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Overcoming No

10 Jan 2020 | Posted Under Sales

It has been said that the greatest defeater to selling success, is when the sales professional takes the “no” response from a suspect, prospect or customer personal. Sales Professionals that succeed understand that professional salesmanship begins when the “no” is presented into a conversation. Realize that when someone says “no”, that the specific words “no” are to the offer as they have just heard it, and not directed to the sales professional. The “no” is not a rejection to the sales professional as a person, the “no” is a rejection to the offer heard.

If your questions are confusing, your presentation flow discombobulated, and your ideas incoherent for the prospect to follow, the easiest thing for a confused mind to say to an offer is “NO!”

Remember, until you know what no means, don’t accept no. Every sales professional has heard the statistics that most prospects become customers and thus the sale takes place after the “N’th” rejection – you have to know your industry, marketplace, and deliverable to understand what the expected ‘no’s’ will be and have fact based responses conversationally at the ready. Professional Selling Power magazine carried an article were a study done by www.JeffreyMagee.com indicated that most sales take place after at least five rejections.

To accelerate ROI on your endeavors, recognize for both your personal efforts and the organizations efforts, identify the characteristics of the core customer base, who are they, where are they and how many more of them are there that are not being contacted.

The important question to know, is at what number “no” do they typically give up on a suspect, prospect or customer?

Think of “NO” as a question in hiding. “No” is merely a verbal response to an offer and the art and science of selling begins at the mention of a “no”. The question’s that a sells professional must begin asking at that moment are:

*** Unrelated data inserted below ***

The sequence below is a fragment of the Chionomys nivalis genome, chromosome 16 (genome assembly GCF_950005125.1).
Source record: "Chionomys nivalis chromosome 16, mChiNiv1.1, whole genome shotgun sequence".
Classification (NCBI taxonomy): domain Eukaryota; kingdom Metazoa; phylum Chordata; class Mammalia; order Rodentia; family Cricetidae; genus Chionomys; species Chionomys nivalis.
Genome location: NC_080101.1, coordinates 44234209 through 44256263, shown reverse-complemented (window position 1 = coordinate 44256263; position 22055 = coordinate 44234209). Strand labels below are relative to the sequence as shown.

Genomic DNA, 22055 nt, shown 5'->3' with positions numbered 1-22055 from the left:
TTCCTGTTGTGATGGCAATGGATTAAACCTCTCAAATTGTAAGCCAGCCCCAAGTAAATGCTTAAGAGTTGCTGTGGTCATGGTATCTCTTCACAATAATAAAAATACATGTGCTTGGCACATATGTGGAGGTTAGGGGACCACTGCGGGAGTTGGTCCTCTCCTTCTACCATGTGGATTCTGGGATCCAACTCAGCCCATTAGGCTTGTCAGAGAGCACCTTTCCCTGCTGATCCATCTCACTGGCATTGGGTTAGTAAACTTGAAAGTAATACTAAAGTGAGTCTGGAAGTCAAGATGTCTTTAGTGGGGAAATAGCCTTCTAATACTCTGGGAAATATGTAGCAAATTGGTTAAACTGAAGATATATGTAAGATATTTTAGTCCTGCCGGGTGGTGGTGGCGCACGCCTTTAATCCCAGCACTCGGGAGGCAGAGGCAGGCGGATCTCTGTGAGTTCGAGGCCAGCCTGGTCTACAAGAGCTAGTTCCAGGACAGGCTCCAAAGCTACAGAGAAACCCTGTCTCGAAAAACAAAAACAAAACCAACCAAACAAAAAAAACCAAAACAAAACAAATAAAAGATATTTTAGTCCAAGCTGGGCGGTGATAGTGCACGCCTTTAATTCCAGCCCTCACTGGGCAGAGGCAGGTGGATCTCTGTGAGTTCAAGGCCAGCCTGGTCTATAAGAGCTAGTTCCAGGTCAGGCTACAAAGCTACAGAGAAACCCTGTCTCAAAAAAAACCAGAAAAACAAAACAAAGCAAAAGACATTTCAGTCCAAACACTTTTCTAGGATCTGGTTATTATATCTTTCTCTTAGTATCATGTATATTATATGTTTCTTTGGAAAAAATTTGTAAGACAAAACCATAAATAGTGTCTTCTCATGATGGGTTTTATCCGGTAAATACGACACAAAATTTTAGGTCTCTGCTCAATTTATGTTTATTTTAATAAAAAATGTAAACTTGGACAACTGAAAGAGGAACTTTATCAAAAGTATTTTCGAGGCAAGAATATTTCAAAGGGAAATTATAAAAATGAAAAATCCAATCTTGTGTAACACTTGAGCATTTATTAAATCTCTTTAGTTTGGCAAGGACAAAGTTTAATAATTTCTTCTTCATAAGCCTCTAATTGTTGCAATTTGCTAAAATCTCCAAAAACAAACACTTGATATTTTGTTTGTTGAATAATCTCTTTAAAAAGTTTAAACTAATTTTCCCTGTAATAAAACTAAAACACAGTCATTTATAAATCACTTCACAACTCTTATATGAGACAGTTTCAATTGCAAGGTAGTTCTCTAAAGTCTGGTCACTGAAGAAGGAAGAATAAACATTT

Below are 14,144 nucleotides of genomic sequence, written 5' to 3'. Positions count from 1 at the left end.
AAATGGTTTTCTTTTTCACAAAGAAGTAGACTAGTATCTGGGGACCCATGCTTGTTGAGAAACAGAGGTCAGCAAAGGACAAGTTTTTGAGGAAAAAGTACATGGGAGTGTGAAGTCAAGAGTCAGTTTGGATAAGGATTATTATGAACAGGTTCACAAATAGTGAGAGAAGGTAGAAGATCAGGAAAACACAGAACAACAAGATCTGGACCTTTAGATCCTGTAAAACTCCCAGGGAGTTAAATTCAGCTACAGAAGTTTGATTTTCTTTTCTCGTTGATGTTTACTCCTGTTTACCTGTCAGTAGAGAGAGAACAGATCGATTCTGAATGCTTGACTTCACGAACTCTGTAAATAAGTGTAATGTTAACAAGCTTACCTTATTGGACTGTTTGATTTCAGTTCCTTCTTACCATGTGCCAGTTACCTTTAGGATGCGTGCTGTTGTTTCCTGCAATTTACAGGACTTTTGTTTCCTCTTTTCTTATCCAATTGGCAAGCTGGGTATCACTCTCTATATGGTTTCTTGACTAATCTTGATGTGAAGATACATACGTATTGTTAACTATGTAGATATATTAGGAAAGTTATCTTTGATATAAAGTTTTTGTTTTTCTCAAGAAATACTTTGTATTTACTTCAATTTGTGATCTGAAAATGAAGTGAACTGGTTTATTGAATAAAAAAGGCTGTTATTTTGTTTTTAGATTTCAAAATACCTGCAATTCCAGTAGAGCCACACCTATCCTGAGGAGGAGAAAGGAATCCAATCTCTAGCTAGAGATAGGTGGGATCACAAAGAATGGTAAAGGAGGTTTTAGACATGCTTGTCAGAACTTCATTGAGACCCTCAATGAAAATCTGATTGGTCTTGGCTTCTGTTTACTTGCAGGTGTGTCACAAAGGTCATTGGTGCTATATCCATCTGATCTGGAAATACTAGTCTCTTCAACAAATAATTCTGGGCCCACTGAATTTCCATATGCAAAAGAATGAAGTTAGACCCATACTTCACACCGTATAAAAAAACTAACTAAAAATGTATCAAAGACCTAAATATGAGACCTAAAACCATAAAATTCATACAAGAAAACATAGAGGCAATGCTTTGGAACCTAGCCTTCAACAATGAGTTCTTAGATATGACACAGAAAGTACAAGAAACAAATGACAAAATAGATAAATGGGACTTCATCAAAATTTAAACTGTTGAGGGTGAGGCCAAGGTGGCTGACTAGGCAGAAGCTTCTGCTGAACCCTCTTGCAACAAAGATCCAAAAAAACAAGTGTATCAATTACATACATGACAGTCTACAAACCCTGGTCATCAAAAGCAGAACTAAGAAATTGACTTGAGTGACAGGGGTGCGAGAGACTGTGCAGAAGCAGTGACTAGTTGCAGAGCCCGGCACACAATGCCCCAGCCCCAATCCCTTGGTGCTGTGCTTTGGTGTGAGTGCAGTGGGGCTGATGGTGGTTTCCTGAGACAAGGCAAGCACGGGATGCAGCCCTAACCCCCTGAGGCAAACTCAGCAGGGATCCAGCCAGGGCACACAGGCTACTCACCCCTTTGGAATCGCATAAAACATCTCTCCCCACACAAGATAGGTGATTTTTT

• Does “no” mean, not right now (timing issues)?
  • Does “no” mean, I don’t have the money to buy it right now (revenue/budget--billing issues)?
  • Does “no” mean, I don’t have authority (buying power/decision making ability)?
  • Does “no” mean, we can’t use it or need it right now (appropriate need level for that specific offer only)?
  • Does “no” mean, I don’t want to make the decision (decision makers are changing and your contact may be leaving and doesn’t want to get involved in the offer right now, maybe their predecessor may desire to do so…)?
  • Does “no” mean I am not recognizing a compelling need that I have and a solution you represent?

Again, realize that until you “KNOW” what “NO” means, don’t accept “NO” without first engaging in a dialogue to determine precisely what is meant when the other person says, “no.”

Here are a few ideas for engaging the other person when they say “NO” next time to your offer …

One way to conversationally address the “No” when it appears in your next conversation, use a three-step conversational model called a Question-Bearing-Upon-A-Need. Start your response with a preface sentence when responding to someone that has just delivered a “no” response to you and which you feel may not be legitimate. Something like,

  • “I can appreciate your concern with (insert what they just said as the “no”), let me ask you, if we can address this concern fairly would there be any other reason that would hold you back from considering my offer?”
  • “The reason I mention this is, (insert a benefit statement that you have delivered to a previous prospect that recognized your value proposition and bought/joined/etc.), perhaps we can do the same for you, let me ask you a few questions.
  • “May I ask you a few questions?” … And now defer to your consultative relationship seeking vetting questions.

Think of the word “no” as a question and push yourself to instantly mentally determine if you were to reframe their simple “no” into a question that they should be asking because of something you have either said or not said that has compelled them to say “no”, then what would that question be?

“Knowing” exactly what “no” means gives the sales professional conversation power in the selling process.

Tell me your thoughts on "no". Simply reply to this blog.




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